way of transmitting information from one generation to the next. The tendency to note difference
and place it in terms of hierarchy comes largely from a European framework. Since this program
seeks to frame things differently, suffice it to say that Europe transmitted information
one way, West Africans transmitted it another way, and neither is more or less advanced.
So, we've already talked about the first major player on the scene, that is Egypt. Egypt
sits on some prime real estate. The 2nd two major players on the scene, Greece and Rome,
are very quickly going to realize that in order to get what they need to survive they
need to somehow go through Egypt. Europe as it turns out is predisposed toward expansion.
Europe doesn't have a whole lot of natural resources so in order to get what they need
to survive they are going to have to expand or die. Again, if you look at the culture
that comes out of that need for survival what you see in Greece and Rome? Aries, God of
war. You see Poseidon (or Neptune in Rome) God of the sea. In order to expand you’re
going to need a strong Navy. The pantheon of gods in Greece and Rome tell you a lot
about survival in that particular region just as Egyptian religion tells you a lot about
survival in Egypt. So, Greece and Rome structure their society around getting what they need
to survive, which means access to trade to Asia, and in order to get their going to somehow
have to get through Egypt. That's the reason why Alexander the Great in 322 BC conquerors
Egypt and makes it a Grecian province -- the same thing with Rome for the same reason.
They're going to capture much of North Africa and the gateway to the Middle East, which
means access to China in order to get what they need to survive. By the time Rome conquers
much of North Africa, they have already established a relationship with the folks in the trans-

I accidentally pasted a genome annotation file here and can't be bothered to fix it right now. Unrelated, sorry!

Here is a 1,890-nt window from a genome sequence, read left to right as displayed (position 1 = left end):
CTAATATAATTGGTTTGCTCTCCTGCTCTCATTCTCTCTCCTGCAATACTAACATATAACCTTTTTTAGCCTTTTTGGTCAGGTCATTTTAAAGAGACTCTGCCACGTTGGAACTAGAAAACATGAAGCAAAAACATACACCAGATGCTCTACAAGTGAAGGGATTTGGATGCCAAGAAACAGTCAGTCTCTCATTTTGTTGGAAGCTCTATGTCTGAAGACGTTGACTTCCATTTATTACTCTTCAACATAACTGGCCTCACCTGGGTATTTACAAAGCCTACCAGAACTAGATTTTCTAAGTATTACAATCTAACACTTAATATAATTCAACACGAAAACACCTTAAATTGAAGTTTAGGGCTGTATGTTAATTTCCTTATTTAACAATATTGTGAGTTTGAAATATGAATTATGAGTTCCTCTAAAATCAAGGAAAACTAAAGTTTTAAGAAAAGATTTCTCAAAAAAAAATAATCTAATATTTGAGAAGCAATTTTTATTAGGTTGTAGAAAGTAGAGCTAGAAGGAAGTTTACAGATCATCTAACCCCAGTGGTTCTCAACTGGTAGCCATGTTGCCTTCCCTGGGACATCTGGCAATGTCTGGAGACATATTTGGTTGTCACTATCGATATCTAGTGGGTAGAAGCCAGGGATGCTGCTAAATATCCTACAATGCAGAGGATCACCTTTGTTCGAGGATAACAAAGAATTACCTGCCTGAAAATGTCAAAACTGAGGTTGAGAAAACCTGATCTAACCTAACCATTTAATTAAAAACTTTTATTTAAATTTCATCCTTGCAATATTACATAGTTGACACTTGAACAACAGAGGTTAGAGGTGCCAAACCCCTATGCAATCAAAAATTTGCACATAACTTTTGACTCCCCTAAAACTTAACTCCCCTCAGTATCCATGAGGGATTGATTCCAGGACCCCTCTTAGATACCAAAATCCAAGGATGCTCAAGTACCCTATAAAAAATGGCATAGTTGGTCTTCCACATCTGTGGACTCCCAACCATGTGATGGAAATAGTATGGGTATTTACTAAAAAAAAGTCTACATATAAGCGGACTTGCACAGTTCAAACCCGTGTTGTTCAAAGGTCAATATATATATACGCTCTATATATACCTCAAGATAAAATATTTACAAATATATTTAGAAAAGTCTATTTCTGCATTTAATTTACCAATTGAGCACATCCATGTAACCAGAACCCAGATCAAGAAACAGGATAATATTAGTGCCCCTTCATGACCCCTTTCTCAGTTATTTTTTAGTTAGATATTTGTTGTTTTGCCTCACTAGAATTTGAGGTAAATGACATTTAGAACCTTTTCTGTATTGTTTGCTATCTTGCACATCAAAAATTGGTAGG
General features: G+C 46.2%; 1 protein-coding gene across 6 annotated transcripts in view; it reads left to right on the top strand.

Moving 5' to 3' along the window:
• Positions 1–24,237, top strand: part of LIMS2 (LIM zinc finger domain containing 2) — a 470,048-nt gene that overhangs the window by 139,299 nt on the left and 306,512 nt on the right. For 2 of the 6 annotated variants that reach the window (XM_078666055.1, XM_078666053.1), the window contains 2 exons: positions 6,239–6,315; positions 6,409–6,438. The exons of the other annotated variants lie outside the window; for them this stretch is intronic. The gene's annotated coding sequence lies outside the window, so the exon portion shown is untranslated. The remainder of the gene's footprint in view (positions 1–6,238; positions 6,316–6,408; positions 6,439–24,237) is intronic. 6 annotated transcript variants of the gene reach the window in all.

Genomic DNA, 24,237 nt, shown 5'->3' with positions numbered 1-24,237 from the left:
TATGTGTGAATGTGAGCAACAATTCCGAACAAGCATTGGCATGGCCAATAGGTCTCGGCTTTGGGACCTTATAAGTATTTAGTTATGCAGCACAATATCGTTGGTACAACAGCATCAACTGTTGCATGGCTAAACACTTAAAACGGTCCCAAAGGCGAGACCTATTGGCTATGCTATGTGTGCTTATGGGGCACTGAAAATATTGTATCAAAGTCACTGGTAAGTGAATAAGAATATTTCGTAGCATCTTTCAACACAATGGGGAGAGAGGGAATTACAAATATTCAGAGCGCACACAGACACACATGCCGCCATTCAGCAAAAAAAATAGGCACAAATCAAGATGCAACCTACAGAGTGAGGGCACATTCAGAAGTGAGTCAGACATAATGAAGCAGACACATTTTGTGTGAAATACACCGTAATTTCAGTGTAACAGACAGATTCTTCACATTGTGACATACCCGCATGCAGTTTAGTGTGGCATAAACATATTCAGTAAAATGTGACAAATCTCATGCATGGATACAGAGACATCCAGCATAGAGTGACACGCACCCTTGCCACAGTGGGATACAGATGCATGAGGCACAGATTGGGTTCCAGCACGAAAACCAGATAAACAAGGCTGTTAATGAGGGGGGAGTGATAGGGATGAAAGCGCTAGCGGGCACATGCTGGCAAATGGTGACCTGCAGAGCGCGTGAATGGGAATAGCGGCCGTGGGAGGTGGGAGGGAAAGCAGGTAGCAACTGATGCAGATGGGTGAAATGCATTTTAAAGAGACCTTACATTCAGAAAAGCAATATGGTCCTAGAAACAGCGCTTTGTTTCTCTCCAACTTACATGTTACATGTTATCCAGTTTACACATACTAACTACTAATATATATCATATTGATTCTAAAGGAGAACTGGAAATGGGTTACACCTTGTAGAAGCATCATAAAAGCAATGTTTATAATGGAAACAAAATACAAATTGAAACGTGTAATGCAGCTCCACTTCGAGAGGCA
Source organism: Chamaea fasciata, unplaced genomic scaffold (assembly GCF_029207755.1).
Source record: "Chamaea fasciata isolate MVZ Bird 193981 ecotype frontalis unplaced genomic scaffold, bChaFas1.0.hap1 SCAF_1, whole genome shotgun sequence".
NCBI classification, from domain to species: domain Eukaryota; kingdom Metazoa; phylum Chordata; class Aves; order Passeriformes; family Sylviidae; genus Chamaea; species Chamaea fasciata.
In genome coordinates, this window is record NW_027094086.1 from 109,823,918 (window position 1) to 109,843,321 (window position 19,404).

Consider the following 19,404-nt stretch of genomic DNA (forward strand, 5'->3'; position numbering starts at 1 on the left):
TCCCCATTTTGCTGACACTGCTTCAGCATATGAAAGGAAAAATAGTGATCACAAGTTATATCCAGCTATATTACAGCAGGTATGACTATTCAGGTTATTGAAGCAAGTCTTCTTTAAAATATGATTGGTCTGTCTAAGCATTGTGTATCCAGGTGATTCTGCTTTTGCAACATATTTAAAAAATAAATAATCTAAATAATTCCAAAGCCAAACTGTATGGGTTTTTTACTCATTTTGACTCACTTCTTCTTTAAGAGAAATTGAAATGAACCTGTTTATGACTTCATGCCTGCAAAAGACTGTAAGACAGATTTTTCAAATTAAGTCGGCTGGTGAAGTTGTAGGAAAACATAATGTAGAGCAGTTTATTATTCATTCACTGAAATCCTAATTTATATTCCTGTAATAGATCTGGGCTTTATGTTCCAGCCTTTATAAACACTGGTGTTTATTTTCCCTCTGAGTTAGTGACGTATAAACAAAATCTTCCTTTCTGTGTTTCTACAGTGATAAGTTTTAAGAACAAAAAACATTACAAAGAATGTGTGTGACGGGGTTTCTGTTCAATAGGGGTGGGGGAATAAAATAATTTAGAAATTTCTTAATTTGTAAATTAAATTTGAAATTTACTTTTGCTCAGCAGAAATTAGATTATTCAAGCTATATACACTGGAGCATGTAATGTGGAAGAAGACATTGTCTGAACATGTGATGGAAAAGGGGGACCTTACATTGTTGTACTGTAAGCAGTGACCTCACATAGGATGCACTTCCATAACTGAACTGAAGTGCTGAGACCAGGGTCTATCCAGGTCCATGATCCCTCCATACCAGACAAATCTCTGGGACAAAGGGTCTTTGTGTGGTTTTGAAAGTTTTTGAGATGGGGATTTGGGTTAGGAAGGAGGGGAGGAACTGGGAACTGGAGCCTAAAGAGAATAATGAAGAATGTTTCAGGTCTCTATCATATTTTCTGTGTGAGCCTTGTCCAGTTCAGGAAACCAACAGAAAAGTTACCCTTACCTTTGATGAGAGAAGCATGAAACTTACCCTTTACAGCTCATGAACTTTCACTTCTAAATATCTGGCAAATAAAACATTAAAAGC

Sahara. So already folks in West Africa and the trans-Sahara are linked into this global
network of trade that Rome has established for its own reasons because they need access
to trade in China. Now, we've already discussed how Rome based its entire society -- its military
and its civil society -- around its need to access trade with Asia. And that's working
well for Rome for a while -- until about the 5th century A.D. when we have a new player
on the scene the Muslims. Around the 5th and 6th century A.D., Islam is starting to expand
across North Africa, across Egypt -- the Mameluk Empire. Coincidentally you have a subsequent
decline in Rome. Why? Because access to trade with Asia has now been blocked by the Muslims.
So, what happens to Rome? What happens to Europe? It starts to crumble you have bubonic
plague, middle ages, feudalism, warlordism -- it's a very violent time not a very pleasant
place to live. Why? Because the fundamental structure that Rome and Western Europe had
based its society on now has been jerked right out from under them. This new phase of European
history is largely going to concern itself with that problem. How do you reclaim this
territory that you lost the Muslims? Well, they figure they might be able to do that
during the Crusades, it didn't work quite that well. And, when that failed what's their
other option? Well we'll go by sea. But much of the rest of the history of Europe is going
to be around the central need of accessing trade with Asia.
Now, remember the sub-Sahara is already linked to this global network of trade that Rome
was controlling. So what happens as Rome declines? West Africa expands. They are figuring ... What
happened to our neighbors to the north? We were linked into this economic trade network
and now they're gone. So they better expand so they can fill that vacuum that Rome has
left. There are some new players on the scene as well and that's going to dominate events
in West Africa for the next several years. What West Africa is going to very quickly
understand is that if they want to play with these new guys on the scene, as Islam is expanding
across North Africa, they had better get with the Muslim program which means converting
to Islam which they had done by the Mali Empire. What we are going to see emerge here is that
West Africa is going to base his entire society -- its civil structure, its organizational
structure and its social structure -- around trans-Saharan trade over Muslim controlled
trade routes. So what kind of culture are you going to get
based on that need? Well, we already talked about the conversion to Islam, that's pretty
important. In order to sustain long-distance trade across the Sahara, I guess you'd better
import camels in order to have these camel caravans. The main thing that West Africa
has plenty of is gold and gold is going to be traded pound for pound the same value as
salt. Now why is also important? Well, if you're society is based on long-distance trade
your going to need salt in order to be able to preserve food across these long caravans.